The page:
Today, we re-publish Economic Notes 40: Against Charity: Charity, Favours, Trade and the Welfare State. It points out that libertarians who think that charity can replace the welfare state are wrong: charity is generally inefficient and can destroy wealth, if no quite to such a degree that the welfare state can. It is trade that should replace the welfare state.
Tradesmen must sell their products to customers whose payments must more than cover the cost of the service. Therefore tradesmen are all the time being pressurised into using their raw materials and efforts in a way that is more than compensated for by the satisfaction produced by the outcome. But charitable producers need only start to worry seriously if they produce services that are literally so worthless to their “customers” that those customers consider the products in question to be overpriced at zero.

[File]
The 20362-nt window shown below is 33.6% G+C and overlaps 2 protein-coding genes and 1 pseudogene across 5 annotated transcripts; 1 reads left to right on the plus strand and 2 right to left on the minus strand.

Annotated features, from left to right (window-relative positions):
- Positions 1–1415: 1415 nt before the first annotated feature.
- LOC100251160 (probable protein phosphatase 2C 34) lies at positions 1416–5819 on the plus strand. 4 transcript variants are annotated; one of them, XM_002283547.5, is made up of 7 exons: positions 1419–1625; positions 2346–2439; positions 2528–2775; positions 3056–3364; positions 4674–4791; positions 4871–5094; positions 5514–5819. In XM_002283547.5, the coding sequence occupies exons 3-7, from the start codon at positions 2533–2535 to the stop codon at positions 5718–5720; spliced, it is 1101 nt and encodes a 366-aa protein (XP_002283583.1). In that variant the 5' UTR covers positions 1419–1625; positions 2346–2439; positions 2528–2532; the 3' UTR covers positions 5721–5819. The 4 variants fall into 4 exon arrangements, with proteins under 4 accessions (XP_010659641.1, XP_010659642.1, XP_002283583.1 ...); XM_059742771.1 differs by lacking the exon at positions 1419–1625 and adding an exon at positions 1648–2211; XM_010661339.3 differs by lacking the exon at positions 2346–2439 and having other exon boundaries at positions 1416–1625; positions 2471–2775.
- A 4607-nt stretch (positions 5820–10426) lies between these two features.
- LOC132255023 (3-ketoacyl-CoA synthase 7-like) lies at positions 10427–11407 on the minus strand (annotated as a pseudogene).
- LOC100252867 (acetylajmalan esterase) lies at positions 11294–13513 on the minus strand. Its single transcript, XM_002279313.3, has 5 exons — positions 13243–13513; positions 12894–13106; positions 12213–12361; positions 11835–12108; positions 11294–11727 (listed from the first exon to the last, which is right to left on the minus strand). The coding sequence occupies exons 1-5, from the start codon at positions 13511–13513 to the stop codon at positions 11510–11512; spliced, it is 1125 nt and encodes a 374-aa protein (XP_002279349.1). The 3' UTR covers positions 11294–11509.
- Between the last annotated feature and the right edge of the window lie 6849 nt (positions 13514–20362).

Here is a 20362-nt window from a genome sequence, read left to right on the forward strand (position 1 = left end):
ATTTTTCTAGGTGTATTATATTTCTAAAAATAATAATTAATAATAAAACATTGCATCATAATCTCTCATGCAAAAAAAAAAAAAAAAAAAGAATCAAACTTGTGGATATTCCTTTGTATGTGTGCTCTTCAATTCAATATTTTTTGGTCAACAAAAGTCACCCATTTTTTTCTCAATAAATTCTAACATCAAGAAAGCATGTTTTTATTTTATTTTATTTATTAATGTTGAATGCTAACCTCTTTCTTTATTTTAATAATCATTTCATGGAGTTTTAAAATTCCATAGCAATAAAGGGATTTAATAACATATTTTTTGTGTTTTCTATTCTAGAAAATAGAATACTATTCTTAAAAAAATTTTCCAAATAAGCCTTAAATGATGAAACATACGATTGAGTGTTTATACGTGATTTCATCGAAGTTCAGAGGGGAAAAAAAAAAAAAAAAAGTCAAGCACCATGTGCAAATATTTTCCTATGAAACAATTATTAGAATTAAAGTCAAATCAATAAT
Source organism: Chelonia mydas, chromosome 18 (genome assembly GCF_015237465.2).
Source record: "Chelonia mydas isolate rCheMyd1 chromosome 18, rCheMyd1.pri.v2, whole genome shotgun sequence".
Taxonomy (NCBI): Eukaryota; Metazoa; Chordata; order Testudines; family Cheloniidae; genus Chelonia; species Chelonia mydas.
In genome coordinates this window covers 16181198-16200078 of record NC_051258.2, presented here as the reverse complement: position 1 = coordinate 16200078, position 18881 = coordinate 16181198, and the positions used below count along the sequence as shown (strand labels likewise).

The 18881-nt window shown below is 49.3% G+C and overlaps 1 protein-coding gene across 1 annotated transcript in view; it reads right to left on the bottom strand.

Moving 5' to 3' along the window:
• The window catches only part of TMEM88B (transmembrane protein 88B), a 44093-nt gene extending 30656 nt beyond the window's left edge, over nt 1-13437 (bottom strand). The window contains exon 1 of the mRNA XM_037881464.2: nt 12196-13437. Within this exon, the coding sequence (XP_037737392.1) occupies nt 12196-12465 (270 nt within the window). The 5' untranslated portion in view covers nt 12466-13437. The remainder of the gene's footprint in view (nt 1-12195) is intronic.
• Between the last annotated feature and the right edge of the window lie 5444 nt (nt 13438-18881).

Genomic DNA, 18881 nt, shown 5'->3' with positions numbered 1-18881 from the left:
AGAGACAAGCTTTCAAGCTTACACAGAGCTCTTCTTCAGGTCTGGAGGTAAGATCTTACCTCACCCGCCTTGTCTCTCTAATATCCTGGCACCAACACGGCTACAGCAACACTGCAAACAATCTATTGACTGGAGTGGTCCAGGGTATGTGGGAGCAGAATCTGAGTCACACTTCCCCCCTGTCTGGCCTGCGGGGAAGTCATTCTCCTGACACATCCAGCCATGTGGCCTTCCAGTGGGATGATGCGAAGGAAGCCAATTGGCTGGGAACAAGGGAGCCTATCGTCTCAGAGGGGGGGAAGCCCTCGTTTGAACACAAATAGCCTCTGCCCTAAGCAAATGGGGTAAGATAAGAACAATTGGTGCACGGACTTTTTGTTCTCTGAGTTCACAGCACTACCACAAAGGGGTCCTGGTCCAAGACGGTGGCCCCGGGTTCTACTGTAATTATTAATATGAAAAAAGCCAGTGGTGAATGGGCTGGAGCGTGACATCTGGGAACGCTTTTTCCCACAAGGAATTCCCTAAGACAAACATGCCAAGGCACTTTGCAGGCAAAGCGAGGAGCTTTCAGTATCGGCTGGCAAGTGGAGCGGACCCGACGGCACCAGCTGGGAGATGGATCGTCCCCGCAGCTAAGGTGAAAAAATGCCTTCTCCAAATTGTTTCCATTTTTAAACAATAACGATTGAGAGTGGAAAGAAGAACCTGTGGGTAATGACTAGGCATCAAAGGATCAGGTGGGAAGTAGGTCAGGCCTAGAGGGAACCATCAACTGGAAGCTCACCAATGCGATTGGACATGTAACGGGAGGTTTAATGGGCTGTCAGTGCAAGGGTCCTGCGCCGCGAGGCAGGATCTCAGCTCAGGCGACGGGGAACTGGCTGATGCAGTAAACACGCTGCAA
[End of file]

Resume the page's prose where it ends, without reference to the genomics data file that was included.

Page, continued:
How does trade help poor people?
Once you see a “job” as something you do now, in the next half an hour, you also realise that all of those allegedly useless and hopeless people who will supposedly die without the welfare state have almost all of them got something to offer. Hey, granny, watch the barrow while I go see Billy, I’ll see you right, don’t attack any robbers, just try to get a look at their faces.” “Jason, you educationally subnormal wanker, get in here and sweep this floor, or no supper tonight.” “Kylie, keep an eye on Jason, would you, and while you’re about it, see if you can mend that sign.” Jobs. Even the lowliest of us can usually manage something along these lines. Those formerly poor countries which have got rich in recent decades, and given everyone suits to wear and regular years-at-a-time jobs to do, have been the ones where this sort of “casual” economic activity has been allowed rather than forbidden.
The gig economy, while it is allowed to continue, is reducing poverty.